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I've taken a stab at integrating all the clef atricles here, as per the discussion on Talk:treble clef. I'll wait to change the others to redirects until I hear your comments. -- Merphant

I like the integration very much - the whole thing seems much clearer now, with the potential confusion between G clef and Treble clef virtually eliminated. Go ahead and make the other clef pages redirects.
Just one thing: maybe it would be best to put the images under "G clef", "F clef" and "C clef" rather than under "Treble clef", etc. That way we know what they look like from the start. This makes it a bit tricky to distinguish between alto and tenor clefs, but probably the thing to do is to put the alto clef under "C clef" and keep the image of the tenor clef where it is. Otherwise, this is great! --Camembert
Or, here's another idea I've just had - how about making the "Treble clef" section a subsection to "G clef", "Bass clef" a subsection to "F clef" and "Alto clef" and "Tenor clef" subsections to "C clef"? So the overall scheme of the article would become:
  • G clef
    • Treble clef
    • Violin clef [or whatever else you want to call it, when I get round to writing about it]
  • F clef
    • Bass clef
    • Baritone clef [if anybody ever wants to write about it]
  • C clef
    • Alto clef
    • Tenor clef
    • [any other C clefs that people want to write about]

Obviously, I don't mean to use bullet points, you'd do it with headings, I guess. The more I think about this, the more I like the idea of it. I won't touch anything for now though. --Camembert

Yeah, I was thinking of laying it out like that too - group by clef symbol then by clef. BTW, anyone got any idea where to find an image of the old-style F-clef, same quality as the existing images? -- Tarquin

Ok, done. As for the other F clef, Your best bet is probably to find some printed music that uses it and scan it in. I made the others with Finale, but it doesn't seem to have that symbol in any of its fonts. It does have the F and G clefs with the 8, but I don't think those are really necessary to have here. -- Merphant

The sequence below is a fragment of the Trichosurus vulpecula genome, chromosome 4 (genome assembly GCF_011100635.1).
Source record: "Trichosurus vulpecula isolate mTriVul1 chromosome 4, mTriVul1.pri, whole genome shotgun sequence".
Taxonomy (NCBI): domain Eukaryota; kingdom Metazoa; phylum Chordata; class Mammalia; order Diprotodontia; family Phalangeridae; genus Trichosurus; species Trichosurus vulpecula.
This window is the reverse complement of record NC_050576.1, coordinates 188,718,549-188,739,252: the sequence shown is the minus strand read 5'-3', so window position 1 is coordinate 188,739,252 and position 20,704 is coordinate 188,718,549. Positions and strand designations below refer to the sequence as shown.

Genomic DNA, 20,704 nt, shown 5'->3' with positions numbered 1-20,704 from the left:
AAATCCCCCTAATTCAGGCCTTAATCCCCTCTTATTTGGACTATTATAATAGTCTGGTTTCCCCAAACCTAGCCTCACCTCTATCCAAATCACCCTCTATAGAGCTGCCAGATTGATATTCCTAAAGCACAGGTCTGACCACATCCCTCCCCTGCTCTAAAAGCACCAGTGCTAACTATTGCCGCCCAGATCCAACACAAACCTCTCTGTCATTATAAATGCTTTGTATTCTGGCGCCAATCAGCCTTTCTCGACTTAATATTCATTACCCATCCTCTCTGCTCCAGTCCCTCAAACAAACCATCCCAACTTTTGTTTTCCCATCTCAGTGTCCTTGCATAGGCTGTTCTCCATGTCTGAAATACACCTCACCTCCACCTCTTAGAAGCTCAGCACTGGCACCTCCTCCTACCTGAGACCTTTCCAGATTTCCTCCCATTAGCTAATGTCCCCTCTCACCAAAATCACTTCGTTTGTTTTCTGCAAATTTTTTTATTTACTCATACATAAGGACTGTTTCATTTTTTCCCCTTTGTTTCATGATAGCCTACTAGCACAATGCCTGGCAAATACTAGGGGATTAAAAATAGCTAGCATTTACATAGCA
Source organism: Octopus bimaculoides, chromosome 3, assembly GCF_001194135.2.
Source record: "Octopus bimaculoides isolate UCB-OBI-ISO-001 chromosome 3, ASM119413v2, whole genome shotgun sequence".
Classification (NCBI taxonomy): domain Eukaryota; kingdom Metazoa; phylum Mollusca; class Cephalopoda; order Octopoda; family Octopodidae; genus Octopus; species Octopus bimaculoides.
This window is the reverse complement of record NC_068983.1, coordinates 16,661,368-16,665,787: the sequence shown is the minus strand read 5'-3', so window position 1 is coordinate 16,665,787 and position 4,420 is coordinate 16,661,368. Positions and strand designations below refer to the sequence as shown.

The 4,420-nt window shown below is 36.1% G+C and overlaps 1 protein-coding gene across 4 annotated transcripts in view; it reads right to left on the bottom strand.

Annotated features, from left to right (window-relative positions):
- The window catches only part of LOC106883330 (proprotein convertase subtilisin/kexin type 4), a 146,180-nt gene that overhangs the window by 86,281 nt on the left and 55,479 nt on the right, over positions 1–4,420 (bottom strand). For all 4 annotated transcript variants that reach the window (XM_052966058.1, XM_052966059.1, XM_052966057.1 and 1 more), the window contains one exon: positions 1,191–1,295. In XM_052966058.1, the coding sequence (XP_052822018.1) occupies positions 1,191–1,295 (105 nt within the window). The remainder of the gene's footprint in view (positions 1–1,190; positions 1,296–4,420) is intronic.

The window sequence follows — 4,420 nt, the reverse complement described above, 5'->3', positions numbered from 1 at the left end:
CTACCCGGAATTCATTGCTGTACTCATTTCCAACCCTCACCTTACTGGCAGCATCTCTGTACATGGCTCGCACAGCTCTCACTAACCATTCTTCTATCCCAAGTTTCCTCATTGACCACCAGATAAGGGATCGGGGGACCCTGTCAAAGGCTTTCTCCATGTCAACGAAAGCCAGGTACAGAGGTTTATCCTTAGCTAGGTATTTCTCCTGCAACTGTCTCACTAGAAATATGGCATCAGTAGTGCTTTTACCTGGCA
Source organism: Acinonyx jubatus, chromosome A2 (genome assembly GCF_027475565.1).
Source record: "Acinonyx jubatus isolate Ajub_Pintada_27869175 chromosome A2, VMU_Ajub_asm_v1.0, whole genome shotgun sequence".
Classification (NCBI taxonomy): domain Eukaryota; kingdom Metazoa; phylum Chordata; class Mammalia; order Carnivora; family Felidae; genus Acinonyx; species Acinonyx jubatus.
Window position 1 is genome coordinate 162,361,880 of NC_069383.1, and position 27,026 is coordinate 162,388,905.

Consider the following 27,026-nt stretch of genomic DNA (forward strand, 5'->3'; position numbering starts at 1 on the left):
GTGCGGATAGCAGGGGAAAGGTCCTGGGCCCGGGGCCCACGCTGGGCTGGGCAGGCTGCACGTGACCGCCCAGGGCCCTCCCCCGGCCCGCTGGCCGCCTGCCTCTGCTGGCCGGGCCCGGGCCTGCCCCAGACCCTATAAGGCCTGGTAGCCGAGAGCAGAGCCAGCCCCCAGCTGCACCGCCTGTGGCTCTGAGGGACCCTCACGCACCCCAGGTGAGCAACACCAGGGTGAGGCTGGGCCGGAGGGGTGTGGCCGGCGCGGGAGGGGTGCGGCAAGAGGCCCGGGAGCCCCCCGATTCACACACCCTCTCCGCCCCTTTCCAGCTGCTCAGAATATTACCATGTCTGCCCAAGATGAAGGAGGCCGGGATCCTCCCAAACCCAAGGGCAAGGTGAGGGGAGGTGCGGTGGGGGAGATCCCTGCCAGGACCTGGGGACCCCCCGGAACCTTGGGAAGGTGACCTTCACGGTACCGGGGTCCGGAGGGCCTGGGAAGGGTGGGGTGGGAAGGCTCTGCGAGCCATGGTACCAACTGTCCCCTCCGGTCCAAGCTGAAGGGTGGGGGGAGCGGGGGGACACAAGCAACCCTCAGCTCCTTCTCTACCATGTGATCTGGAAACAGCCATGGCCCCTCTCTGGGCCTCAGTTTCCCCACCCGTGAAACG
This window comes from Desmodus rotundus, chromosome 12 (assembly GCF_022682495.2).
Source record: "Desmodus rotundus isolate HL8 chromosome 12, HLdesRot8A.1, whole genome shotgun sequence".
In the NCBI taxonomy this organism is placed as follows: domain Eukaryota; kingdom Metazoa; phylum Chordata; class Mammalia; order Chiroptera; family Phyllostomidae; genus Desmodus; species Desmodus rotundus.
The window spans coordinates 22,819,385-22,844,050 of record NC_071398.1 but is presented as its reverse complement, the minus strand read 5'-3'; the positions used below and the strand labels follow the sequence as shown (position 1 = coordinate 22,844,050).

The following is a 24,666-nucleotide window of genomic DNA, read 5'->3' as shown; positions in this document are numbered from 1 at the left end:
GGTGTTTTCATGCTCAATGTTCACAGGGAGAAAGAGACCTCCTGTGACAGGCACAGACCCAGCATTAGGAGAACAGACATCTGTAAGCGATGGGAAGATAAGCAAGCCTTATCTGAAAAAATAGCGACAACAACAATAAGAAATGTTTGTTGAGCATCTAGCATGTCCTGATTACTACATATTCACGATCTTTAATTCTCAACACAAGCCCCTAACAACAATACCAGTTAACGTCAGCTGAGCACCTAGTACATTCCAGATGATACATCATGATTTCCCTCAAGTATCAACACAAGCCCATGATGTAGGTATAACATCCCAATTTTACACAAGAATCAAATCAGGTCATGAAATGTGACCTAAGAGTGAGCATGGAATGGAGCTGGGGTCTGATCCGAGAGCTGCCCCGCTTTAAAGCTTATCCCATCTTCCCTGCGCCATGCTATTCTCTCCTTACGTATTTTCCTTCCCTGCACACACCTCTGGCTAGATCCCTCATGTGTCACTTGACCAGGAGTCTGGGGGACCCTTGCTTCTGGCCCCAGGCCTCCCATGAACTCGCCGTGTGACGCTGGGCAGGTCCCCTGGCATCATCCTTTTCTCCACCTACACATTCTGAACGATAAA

I have some music that has the old F clef that I can scan if necessary, but I'll look around for a better quality image first. I've scoured Sibelius (the program, not the, erm, composer), but can't find it in any of the fonts there, unfortunately. --Camembert
    • I've wrote a small bit on the french clef, baritone clef and the subbass clef. Sotakeit

Counting notes the right way[edit]

I only count notes from A4 to A5 as a major count (not a minor count) like this: A4-B4-C4-D4-E4-F4-G4-A5 is a correct way. But not from C4 to C5 (C4-D4-E4-F4-G4-A4-B4-C5) because that's not what I want. Should be counted that way instead of using a C-clef.

--Allen talk 03:18, 20 September 2014 (UTC)

Variation in hand-written clefs[edit]

What about including this image or something like it? Andy Mabbett (Pigsonthewing); Talk to Andy; Andy's edits 15:51, 19 October 2014 (UTC)

I like the illustration, especially the Debussy example, which would be very helpful to newcomers to music notation because it shows so clearly the relation of the treble-clef shape to the letter G. Is this a copyright-free image? I notice it does not come from Wikimedia Commons, and while the composers' handwriting as such is undoubtedly out of copyright, the arrangement and labeling may not be. There is also the question of placement. This article is already rather graphics heavy, and the logically obvious place for such an image (the introduction of the G clef) would put it in one of the graphically densest parts of the article.—Jerome Kohl (talk) 22:14, 19 October 2014 (UTC)
I'm going to be contrarian and say that illustration wouldn't really add much. It doesn't show any historical progression; it would be akin to showing handwriting samples of famous authors in an article on the alphabet. The forms of the clefs were fixed before most of these composers were born, and the fact that they wrote them hastily doesn't really add much to the reader's comprehension of the clefs' form and meaning. —Wahoofive (talk) 20:49, 20 October 2014 (UTC)
Agree. Unless there are references to show the historical transformations leading to the modern form, individual examples don't add anything informative. Tayste (edits) 20:55, 20 October 2014 (UTC)

UK/US English[edit]

I just changed "stave" to "staff" throughout the article, following the recent addition of {{American English}} to the talk page header. I wonder if that header change was prompted by a few edits just before this change to the article's text. I suspect the claim that "In the UK they [lines] are read [numbered] from top to bottom" is specious. The Dolmetsch theory site makes no mention of it. In general, that site does a pretty fair job of describing how terminology varies internationally. Just plain Bill (talk) 17:02, 10 January 2016 (UTC)

Wait, what? I thought WP:ENGVAR applied only to the article itself, not the talk page. The article still states that it uses British English. There needs to be a consensus if the ENGVAR is to be changed like this. Tayste (edits) 00:13, 11 January 2016 (UTC)
PS, the direction (up/down) of numbering lines/spaces in music is a separate issue from the ENGVAR. If this varies around the world then our article should point this out and explain it. Tayste (edits) 00:17, 11 January 2016 (UTC)
Ah, I missed the invisible tag on the article. I've put it back to "stave." I don't believe the numbering of lines "varies around the world" so that should be a non-issue. Just plain Bill (talk) 00:43, 11 January 2016 (UTC)
It was me who added up the template. But I encourage the use of {{American English}} or {{British English}} or whatever to get the style of writing going. Qwertyxp2000 (talk | contribs) 08:41, 11 January 2016 (UTC)